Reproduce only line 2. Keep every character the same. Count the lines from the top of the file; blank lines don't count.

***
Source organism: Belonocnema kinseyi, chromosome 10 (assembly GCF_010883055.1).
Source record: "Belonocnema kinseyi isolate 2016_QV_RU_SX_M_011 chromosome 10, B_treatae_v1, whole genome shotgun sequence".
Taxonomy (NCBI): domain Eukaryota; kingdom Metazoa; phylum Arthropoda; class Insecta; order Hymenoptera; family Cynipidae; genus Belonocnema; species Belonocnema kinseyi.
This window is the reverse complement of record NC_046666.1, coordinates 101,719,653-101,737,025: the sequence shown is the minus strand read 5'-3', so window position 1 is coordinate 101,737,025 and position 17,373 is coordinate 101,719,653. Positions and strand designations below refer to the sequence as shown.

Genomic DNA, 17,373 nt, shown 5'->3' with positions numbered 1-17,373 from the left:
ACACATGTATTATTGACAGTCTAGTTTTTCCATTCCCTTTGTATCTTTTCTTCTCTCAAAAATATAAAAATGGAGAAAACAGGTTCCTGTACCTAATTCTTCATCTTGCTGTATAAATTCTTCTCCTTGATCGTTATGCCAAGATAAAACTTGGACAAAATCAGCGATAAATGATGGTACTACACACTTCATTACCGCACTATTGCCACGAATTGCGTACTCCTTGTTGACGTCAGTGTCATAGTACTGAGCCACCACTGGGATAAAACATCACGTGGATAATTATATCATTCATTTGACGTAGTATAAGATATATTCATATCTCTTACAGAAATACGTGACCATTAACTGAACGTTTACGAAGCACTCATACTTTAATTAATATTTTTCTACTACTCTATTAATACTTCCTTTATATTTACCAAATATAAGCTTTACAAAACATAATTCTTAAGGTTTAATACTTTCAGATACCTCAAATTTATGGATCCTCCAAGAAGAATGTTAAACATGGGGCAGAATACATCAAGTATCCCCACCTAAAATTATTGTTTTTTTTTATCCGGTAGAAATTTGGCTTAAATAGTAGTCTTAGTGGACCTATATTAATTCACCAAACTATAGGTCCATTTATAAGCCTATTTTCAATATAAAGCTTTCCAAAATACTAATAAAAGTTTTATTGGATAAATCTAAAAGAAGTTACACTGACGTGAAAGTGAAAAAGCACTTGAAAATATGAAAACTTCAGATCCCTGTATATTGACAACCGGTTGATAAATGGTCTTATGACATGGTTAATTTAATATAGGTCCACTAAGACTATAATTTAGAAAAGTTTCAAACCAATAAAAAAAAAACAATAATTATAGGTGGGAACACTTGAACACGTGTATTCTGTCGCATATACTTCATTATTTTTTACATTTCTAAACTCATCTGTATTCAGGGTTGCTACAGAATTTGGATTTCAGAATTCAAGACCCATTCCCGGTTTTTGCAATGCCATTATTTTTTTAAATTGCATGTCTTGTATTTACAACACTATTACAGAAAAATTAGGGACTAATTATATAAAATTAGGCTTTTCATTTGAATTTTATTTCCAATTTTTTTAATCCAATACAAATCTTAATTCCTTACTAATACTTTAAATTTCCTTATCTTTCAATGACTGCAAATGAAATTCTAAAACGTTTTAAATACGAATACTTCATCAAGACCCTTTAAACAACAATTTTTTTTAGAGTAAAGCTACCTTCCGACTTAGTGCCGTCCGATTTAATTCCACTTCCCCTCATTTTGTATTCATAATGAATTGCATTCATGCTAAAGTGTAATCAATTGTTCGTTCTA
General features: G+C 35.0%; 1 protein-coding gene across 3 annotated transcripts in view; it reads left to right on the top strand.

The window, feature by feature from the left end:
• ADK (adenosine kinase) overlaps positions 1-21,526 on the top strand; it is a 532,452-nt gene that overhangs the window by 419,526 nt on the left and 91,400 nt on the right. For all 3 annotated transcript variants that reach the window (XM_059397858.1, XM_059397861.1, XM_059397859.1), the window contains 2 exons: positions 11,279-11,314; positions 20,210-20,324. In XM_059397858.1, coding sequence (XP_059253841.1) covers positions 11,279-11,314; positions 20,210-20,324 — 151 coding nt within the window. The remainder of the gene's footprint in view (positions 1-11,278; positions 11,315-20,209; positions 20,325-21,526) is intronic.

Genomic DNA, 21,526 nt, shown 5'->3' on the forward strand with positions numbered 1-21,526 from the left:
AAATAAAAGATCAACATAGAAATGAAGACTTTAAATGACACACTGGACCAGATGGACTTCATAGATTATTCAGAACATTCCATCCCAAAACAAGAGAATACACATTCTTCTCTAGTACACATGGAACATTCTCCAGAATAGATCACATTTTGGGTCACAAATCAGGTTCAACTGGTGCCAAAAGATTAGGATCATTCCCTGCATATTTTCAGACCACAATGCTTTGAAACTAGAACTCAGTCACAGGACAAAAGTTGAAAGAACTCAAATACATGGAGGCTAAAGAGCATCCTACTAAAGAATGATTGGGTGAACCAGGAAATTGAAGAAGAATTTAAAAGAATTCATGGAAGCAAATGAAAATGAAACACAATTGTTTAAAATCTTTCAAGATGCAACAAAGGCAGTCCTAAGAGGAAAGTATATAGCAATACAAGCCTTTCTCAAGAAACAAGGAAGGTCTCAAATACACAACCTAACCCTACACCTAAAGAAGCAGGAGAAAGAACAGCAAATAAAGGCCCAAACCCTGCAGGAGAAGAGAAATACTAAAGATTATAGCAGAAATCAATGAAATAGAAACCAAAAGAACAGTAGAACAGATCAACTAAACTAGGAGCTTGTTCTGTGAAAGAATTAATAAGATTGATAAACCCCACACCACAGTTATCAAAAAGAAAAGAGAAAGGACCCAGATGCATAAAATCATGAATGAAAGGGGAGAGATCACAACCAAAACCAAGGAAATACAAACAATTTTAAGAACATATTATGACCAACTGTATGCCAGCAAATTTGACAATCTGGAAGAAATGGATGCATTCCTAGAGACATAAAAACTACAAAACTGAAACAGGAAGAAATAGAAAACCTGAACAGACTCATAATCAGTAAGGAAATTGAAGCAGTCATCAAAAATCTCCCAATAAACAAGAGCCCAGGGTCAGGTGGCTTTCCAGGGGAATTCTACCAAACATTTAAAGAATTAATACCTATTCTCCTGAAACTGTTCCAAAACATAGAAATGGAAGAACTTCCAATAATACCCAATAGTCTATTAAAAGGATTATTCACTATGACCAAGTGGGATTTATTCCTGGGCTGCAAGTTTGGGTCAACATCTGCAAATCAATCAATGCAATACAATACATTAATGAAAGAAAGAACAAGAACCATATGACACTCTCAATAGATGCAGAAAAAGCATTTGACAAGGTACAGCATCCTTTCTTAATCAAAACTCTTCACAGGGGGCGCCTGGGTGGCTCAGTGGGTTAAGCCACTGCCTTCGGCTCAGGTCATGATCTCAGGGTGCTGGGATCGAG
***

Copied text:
Source record: "Belonocnema kinseyi isolate 2016_QV_RU_SX_M_011 chromosome 10, B_treatae_v1, whole genome shotgun sequence".